One week after Mayor Carlo DeMaria chided the School Department for undermining him with ‘scare tactics’ directed at parents and residents, Supt. Fred Foresteire and his administration said they have simply told the truth about the situation, and it is no tactic.
They added they had no deal to give over any monies coming after the budget cycle, including the $2.5 million that is currently in flux at City Hall. That comes in direct contradiction of what the mayor and Chief Financial Officer Eric Demas said last week.
“There are no scare tactics,” said Foresteire. “Parents already know their child is in a classroom of 30 to 35 young people. We have to get those numbers down or achievement goes down. That’s not scare tactics. That’s the truth. If (the mayor) thinks the truth is a vscare tactic, that’s his problem. There’s nothing scary. We are like 11 other communities that got that money. We got $2.5 million. We’ve just given the truthful information.”
The Schools and City Hall are preparing, like most in City government this week, for the Nov. 1 School Finance Review Committee. That meeting is where the $2.5 million supplemental money will be discussed, and many believe it will be one of the hottest topics discussed in public all year. The money was given as part of Chapter 70 monies from the State Legislature through what is known as the ‘Hold Harmless’ fund. That fund goes to several Gateway Cities like Everett who have suffered financially from a change in the way low-income students are counted. While the students are low income, they are not counted as so under the new formula, and that results in less state funding coming into the district. Other cities with the same problem include Chelsea and Revere.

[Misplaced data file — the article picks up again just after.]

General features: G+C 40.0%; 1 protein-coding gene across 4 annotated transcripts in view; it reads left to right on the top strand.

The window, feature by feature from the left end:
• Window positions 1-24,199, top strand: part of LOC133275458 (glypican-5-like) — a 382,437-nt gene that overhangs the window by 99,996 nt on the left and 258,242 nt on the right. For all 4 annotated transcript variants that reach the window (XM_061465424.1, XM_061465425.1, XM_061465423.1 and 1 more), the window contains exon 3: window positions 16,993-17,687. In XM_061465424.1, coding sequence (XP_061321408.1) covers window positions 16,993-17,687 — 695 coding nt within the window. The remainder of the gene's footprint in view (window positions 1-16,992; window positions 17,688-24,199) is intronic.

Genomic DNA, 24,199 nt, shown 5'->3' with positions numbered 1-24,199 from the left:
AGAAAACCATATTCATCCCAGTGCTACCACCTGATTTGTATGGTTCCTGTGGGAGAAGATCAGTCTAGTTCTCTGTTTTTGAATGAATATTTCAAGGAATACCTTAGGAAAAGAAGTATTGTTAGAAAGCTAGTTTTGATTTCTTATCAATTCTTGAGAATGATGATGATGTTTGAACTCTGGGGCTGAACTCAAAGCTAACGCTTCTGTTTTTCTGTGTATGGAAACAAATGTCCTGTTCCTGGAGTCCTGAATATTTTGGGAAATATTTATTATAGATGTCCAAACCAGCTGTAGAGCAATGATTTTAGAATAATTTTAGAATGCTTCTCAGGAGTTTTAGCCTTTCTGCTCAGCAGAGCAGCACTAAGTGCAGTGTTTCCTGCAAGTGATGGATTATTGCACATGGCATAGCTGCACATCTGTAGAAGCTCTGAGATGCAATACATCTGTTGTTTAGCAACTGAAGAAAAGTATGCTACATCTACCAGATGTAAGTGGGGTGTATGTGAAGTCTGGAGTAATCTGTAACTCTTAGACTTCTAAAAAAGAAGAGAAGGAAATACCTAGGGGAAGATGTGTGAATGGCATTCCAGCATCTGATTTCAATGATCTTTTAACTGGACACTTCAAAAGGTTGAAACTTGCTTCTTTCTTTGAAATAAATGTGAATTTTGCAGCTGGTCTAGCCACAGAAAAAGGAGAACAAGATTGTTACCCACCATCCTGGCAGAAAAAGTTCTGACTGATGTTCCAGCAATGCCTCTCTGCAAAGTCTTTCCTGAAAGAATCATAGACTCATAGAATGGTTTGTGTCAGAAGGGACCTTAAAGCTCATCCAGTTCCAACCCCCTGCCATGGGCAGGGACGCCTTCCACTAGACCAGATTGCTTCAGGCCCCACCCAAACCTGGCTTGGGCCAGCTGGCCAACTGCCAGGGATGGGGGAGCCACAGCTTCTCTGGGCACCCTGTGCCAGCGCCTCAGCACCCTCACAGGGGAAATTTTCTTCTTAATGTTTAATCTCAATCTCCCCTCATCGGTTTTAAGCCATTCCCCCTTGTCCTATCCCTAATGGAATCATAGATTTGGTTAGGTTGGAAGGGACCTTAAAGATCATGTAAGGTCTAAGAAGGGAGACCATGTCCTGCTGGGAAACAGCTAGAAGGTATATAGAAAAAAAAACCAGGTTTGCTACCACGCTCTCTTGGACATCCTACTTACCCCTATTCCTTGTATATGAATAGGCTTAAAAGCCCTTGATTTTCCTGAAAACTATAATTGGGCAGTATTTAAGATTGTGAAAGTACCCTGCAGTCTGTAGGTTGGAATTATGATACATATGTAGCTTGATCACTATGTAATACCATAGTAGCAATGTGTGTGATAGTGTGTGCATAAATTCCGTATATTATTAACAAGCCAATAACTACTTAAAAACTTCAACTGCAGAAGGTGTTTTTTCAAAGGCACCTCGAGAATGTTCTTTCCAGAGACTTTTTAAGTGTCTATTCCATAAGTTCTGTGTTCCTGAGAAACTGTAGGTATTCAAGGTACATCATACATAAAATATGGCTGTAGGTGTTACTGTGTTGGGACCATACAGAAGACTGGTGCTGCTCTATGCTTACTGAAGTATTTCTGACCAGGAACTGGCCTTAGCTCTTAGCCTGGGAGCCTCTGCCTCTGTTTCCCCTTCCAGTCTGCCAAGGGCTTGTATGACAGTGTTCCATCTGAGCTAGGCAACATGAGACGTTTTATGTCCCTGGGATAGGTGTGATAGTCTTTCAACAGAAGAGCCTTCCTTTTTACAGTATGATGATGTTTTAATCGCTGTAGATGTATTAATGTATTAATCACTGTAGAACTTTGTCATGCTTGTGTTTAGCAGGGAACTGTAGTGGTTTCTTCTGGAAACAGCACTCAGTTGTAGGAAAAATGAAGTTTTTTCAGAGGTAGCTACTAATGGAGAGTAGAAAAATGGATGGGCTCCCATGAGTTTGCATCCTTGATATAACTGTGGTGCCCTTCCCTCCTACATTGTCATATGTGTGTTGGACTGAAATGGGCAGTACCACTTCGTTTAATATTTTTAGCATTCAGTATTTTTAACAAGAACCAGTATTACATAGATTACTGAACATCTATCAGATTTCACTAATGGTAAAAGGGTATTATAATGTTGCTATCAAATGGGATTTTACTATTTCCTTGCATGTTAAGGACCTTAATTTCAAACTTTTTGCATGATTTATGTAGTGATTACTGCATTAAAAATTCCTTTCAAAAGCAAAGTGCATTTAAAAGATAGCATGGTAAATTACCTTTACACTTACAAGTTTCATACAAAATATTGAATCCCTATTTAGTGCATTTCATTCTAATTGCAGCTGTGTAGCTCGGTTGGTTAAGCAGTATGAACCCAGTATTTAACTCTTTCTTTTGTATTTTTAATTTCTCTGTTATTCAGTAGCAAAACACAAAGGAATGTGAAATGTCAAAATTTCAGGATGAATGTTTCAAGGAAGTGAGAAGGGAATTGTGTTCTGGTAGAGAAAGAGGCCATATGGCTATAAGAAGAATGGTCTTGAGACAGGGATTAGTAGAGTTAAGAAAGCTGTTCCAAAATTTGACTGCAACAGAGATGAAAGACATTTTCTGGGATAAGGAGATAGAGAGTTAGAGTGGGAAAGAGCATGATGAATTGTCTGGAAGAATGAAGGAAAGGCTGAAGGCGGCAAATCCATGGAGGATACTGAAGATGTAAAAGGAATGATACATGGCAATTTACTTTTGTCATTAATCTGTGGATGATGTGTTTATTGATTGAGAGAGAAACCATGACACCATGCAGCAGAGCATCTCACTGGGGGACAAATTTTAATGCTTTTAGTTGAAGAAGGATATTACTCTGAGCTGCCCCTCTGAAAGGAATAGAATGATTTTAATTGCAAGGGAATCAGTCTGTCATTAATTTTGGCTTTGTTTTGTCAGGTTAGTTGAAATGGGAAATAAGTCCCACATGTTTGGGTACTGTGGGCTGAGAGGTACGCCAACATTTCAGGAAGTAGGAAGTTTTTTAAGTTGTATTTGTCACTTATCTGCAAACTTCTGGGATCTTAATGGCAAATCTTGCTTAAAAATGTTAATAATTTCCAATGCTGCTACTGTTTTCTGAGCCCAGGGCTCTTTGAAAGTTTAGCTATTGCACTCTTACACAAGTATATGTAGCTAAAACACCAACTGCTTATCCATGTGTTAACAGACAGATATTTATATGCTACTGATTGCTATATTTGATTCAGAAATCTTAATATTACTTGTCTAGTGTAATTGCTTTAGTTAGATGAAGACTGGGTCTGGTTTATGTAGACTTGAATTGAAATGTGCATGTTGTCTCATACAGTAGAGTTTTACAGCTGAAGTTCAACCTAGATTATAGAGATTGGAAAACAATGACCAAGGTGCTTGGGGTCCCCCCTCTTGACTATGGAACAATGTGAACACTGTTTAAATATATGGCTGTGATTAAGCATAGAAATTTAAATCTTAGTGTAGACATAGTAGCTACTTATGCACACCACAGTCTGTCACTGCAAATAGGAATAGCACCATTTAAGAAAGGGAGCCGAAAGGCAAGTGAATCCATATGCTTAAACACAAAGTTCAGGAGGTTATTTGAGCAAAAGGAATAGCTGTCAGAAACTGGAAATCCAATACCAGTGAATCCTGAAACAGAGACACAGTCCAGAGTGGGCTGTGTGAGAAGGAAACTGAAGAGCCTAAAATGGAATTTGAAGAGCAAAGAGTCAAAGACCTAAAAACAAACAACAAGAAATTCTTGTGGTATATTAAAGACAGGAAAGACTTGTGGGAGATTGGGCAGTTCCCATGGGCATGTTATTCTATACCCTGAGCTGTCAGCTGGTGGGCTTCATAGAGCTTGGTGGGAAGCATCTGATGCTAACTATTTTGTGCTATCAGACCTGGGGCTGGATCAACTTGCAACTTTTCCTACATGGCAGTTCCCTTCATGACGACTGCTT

The trip-up here is that the mayor and the administration have indicated that there was a deal put in place during budget discussions earlier this year. That deal supposedly called for the City to put up an extra $6.5 million for the schools, and in return, any new monies coming in would go to the City. That included Medicaid payments and additional state payments. The City produced a slide from a budget presentation last week to prove that.
However, School Administrator Charles Obremski said there was no such deal.
He said during that budget presentation on May 14, he and others saw the slide and were shocked.
He said they immediately took up the matter with Demas after that meeting.
“The minute that slide when up, I’m sitting there at the meeting saying, ‘No, the School Department never agreed to that deal,’” he said. “We did agree to the Medicaid monies going to the City, which is about $1.5 million. We never agreed they would be keeping any money the State Legislature gave us as part of Chapter 70.”
He said right after that May 14 meeting, he spoke with Demas, Mayoral Assistant Kevin O’Donnell, State Sen. Sal DiDomenico and two School Committee members.
“We did it right away, five minutes after the meeting,” he said. “We made it known right after the meeting we never agreed to that deal.”
He said administration officials said they would need to talk to the mayor about it, but also indicated it should not be a problem.
Foresteire said he has gotten no direct confirmation that the $2.5 million in flux right now will be given over – a confirmation he needs to hire teachers back and get them into classrooms immediately. However, he did say he has heard that the mayor does intend to give it over.
“The faster we get that money, the faster we get teachers on board,” he said. “Everything the mayor is saying to other people is he will give us the money, but wants to go through the procedures. The state senator fought hard to get that money for the City of Everett and the children of Everett. It was meant for the School Department and that’s where it should go.”
The Nov. 1 meeting takes place in City Hall.